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A TALE OF TWO SCUBA DEATHS (invitation to further discussion)

Discussion in 'Accidents and Incidents' started by Ken Kurtis, Sep 1, 2015.

  1. Bob DBF

    Bob DBF Solo Diver

    # of Dives: I just don't log dives
    Location: NorCal
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    To stop the speculation, and theorizing and rely only on more evidence, we might as well have NetDoc put a lock on this forum and be done with it.

    On the accident threads I usually look at the experience of the diver and and how much of the incident unfolding is available. In this case, as well as others, I feel there is no reason that the diver would not be able to manage the conditions except for a debilitating medical event. In most cases I would speculate a heart attack, from known or unknown condition, but in this case I would have to agree that a known condition, such as Vertigo, that could cause the accident would be more likely scenario. I am not closing the door on other options, I'm just staying with the most likely explanation until there are more facts, however it is unlikely there will be new facts.



    Bob
    --------------------------------------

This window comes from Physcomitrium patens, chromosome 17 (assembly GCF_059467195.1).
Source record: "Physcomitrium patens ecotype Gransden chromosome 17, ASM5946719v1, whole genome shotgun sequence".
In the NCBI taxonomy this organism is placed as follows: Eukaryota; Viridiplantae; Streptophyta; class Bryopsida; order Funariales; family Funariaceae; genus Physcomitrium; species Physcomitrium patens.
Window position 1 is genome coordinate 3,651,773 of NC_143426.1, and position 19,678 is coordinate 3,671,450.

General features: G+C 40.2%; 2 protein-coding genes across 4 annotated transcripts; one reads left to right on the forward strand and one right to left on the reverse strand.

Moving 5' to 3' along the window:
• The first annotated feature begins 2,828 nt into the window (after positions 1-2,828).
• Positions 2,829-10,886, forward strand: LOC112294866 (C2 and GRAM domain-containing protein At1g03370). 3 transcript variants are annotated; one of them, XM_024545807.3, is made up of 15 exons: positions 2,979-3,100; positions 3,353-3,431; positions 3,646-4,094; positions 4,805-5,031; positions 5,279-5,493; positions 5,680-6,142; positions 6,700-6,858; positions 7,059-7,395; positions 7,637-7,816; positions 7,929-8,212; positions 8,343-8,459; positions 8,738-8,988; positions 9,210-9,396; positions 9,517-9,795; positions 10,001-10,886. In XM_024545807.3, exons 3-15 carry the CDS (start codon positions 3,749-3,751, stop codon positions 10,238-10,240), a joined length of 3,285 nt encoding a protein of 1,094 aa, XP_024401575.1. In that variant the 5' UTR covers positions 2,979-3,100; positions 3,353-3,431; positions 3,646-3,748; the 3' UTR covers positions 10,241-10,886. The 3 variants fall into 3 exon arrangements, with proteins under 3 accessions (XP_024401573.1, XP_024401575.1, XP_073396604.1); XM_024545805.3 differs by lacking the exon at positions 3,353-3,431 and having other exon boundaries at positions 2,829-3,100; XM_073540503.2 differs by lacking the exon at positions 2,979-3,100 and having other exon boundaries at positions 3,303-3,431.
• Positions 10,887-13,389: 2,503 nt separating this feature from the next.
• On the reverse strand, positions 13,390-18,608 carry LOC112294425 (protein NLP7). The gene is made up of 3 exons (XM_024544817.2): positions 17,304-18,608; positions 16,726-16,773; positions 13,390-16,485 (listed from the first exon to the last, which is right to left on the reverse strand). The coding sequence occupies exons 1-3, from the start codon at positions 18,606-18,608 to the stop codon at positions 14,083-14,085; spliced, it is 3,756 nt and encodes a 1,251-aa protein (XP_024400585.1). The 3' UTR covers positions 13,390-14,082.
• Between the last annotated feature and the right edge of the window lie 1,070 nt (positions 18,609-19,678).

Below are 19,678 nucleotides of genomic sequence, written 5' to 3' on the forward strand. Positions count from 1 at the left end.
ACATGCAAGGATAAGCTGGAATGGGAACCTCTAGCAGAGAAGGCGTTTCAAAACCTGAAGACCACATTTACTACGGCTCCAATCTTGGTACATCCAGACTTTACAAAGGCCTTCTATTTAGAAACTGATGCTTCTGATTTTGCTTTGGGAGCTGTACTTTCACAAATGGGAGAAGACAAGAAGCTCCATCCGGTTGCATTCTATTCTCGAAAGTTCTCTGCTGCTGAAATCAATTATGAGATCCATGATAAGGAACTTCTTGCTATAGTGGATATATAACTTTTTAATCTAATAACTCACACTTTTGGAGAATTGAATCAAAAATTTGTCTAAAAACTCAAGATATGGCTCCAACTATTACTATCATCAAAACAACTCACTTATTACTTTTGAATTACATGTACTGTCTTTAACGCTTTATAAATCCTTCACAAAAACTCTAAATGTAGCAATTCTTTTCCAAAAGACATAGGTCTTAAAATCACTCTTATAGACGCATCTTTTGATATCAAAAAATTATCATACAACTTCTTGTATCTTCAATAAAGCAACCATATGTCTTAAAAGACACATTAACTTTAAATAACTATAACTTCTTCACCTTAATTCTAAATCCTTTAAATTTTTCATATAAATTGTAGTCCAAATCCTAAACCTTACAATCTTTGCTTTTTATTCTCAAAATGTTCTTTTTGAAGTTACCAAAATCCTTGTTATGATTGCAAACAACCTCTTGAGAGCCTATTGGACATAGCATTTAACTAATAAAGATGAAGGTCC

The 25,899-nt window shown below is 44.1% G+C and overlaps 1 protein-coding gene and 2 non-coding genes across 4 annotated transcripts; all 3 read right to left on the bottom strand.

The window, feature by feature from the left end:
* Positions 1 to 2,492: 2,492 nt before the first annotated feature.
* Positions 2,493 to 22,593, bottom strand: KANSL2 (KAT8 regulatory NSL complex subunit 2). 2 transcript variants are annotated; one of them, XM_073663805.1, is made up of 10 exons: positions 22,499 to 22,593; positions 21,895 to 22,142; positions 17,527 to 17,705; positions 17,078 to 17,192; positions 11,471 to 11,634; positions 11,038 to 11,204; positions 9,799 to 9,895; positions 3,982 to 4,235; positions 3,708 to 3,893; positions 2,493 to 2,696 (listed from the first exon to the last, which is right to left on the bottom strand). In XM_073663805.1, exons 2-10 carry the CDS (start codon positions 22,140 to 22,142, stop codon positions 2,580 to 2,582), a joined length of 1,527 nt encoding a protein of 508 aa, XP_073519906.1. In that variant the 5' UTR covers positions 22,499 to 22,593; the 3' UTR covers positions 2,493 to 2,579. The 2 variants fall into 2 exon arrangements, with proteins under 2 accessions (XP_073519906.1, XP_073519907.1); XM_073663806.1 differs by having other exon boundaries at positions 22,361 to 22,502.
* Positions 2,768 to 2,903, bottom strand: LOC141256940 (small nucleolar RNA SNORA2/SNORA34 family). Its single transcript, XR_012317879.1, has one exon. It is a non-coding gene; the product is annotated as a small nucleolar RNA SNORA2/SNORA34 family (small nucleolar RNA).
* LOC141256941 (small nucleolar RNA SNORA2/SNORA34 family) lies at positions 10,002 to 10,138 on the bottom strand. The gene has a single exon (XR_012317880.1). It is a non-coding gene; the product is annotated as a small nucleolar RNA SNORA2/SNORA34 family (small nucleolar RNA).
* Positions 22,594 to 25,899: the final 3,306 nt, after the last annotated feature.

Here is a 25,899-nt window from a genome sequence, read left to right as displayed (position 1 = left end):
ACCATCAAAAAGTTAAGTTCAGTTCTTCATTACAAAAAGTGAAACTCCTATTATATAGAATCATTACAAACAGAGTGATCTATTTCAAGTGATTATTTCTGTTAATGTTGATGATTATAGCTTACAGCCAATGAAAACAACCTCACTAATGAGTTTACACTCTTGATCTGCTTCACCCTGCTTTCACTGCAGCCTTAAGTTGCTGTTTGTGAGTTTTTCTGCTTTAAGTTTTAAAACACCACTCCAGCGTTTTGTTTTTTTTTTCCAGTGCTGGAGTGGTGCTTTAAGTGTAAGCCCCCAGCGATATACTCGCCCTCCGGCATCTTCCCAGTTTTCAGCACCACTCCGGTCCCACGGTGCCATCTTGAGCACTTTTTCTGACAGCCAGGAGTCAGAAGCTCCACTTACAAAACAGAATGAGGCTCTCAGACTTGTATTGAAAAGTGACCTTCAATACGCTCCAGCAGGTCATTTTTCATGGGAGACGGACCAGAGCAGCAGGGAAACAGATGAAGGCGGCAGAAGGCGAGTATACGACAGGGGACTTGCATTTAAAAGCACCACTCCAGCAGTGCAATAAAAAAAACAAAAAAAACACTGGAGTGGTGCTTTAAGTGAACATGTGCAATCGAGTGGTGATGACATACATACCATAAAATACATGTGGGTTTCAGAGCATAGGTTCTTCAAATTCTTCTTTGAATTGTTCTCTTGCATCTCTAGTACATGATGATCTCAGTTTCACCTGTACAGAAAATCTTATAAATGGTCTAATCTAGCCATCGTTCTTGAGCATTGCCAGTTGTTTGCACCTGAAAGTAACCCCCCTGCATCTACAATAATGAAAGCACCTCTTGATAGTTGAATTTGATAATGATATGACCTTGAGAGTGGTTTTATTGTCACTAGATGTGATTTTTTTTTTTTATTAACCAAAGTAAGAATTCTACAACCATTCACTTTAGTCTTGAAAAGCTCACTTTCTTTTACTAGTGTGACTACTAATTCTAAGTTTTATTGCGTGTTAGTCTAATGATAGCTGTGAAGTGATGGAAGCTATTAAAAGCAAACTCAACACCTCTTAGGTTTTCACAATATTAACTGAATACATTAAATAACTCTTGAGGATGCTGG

Never planning to be on the same side as Kevrumbo.

    A nod, you know, is as good as a wink to a blind horse.
     
    drrich2, AfterDark and Jax like this.
  2. Ken Kurtis

    Ken Kurtis Loggerhead Turtle

    # of Dives: 5,000 - ∞
    Location: Beverly Hills, CA
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    Not to be gruesome and cognizant of the fact that Peter may also still be following this thread . . .

    Significant decomposition doesn't really happen in hours but certainly would in a day or two or three. However, while decomp may release gasses, the shriveling of the body may also break the drysuit seals at the neck and wrists, allowing the drysuit to flood and the gas to escape. So personally, I'm not surprised. Also bear in mind that given the amount of time that has lapsed, ocean movements (currents, tides, etc.) may have transported Lynne tens or even a hundred miles out to sea at this point.

    - Ken
     
  3. KevinNM

    KevinNM DIR Practitioner

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    Oxygen toxicity isn't typically something that suddenly strikes as soon as you exceed 1.6, typically it takes many minutes at >2 based on the studies, though it is highly unpredictable.
     
  4. stevensamler

    stevensamler DIR Practitioner

    # of Dives: 200 - 499
    Location: Culver City, California, United States
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    it was the vertigo.
     
  5. Kevrumbo

    Kevrumbo Banned

    # of Dives: 1,000 - 2,499
    Location: South Santa Monica Bay/Los Angeles California, USA
    5,659
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    1) Vertigo -cannot orient or discern up from down; 2) CO2 Retention & Narcosis, Dyspnea & Exertion Hypercapnia brought on by fighting the strong downcurrent; and then 3) final encroachment upon Eanx32 MOD/Ox-Tox limits in an uncontrolled descent.